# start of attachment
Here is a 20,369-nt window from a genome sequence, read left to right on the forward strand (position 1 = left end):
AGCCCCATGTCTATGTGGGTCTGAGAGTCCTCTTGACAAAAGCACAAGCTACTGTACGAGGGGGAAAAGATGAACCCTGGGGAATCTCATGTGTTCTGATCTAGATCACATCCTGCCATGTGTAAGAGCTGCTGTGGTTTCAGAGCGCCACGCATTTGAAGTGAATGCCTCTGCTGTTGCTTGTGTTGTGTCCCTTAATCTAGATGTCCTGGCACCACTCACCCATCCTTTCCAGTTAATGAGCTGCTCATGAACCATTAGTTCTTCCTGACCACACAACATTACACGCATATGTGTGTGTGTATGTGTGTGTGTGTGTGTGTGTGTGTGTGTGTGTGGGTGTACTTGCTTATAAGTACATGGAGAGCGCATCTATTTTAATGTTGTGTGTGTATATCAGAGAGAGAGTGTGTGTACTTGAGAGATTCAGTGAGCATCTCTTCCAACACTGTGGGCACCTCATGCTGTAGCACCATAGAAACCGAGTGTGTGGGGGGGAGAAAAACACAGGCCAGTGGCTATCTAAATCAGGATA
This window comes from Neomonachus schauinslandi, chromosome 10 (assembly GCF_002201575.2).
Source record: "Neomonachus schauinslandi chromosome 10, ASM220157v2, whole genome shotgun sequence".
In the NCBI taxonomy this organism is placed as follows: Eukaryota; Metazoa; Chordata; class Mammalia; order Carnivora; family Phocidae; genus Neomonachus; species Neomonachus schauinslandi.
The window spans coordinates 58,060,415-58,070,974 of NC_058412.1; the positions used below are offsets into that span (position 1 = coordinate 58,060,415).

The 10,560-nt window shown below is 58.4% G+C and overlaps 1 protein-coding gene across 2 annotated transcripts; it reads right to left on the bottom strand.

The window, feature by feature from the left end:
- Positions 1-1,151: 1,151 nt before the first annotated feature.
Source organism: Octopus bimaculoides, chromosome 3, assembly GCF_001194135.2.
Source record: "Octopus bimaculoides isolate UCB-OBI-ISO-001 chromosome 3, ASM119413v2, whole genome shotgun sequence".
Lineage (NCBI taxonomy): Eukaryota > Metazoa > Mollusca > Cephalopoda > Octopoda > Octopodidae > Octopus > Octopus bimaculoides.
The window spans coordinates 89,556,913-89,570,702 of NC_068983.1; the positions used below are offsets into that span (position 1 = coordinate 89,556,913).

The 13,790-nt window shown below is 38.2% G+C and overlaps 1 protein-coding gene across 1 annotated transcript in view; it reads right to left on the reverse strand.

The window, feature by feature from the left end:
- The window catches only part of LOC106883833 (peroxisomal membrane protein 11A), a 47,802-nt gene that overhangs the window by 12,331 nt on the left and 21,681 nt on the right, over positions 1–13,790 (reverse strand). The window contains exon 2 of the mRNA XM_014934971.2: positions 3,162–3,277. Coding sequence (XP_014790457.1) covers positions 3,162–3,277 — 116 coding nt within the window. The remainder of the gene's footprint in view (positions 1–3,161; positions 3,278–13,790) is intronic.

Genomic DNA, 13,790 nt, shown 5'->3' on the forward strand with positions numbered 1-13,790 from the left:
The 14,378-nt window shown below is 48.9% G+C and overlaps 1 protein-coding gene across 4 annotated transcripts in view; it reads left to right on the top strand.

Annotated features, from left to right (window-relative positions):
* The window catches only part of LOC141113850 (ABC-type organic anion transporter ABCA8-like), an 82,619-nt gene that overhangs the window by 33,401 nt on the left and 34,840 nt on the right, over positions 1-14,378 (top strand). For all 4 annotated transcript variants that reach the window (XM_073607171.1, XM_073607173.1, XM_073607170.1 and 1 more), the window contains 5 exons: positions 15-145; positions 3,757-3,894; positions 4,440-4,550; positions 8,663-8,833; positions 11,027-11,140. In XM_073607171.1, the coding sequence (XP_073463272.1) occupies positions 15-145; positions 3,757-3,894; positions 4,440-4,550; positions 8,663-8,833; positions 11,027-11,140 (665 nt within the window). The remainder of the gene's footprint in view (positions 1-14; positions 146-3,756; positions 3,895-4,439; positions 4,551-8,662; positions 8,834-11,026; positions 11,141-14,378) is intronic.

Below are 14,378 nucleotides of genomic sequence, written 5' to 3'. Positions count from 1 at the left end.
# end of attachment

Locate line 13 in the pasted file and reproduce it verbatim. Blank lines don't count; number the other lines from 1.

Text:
The window spans coordinates 89,556,913-89,570,702 of NC_068983.1; the positions used below are offsets into that span (position 1 = coordinate 89,556,913).